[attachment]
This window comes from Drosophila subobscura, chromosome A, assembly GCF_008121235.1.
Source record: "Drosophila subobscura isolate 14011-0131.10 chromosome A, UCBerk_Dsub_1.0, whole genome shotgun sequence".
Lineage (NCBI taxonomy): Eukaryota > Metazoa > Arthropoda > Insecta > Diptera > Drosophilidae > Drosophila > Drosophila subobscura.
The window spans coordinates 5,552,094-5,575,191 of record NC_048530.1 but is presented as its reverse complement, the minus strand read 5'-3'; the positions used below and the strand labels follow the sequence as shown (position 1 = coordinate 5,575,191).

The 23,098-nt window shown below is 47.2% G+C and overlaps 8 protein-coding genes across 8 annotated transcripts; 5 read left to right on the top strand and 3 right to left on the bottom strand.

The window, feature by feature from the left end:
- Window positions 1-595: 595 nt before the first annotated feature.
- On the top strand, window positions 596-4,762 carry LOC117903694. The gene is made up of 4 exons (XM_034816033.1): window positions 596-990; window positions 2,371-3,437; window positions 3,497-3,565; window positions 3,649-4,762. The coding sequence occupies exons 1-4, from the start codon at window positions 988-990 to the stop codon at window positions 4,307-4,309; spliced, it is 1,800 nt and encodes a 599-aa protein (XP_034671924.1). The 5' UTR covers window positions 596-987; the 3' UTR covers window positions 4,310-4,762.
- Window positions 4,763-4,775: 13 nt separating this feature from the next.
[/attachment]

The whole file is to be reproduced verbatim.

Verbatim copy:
This window comes from Drosophila subobscura, chromosome A, assembly GCF_008121235.1.
Source record: "Drosophila subobscura isolate 14011-0131.10 chromosome A, UCBerk_Dsub_1.0, whole genome shotgun sequence".
Lineage (NCBI taxonomy): Eukaryota > Metazoa > Arthropoda > Insecta > Diptera > Drosophilidae > Drosophila > Drosophila subobscura.
The window spans coordinates 5,552,094-5,575,191 of record NC_048530.1 but is presented as its reverse complement, the minus strand read 5'-3'; the positions used below and the strand labels follow the sequence as shown (position 1 = coordinate 5,575,191).

The 23,098-nt window shown below is 47.2% G+C and overlaps 8 protein-coding genes across 8 annotated transcripts; 5 read left to right on the top strand and 3 right to left on the bottom strand.

The window, feature by feature from the left end:
- Window positions 1-595: 595 nt before the first annotated feature.
- On the top strand, window positions 596-4,762 carry LOC117903694. The gene is made up of 4 exons (XM_034816033.1): window positions 596-990; window positions 2,371-3,437; window positions 3,497-3,565; window positions 3,649-4,762. The coding sequence occupies exons 1-4, from the start codon at window positions 988-990 to the stop codon at window positions 4,307-4,309; spliced, it is 1,800 nt and encodes a 599-aa protein (XP_034671924.1). The 5' UTR covers window positions 596-987; the 3' UTR covers window positions 4,310-4,762.
- Window positions 4,763-4,775: 13 nt separating this feature from the next.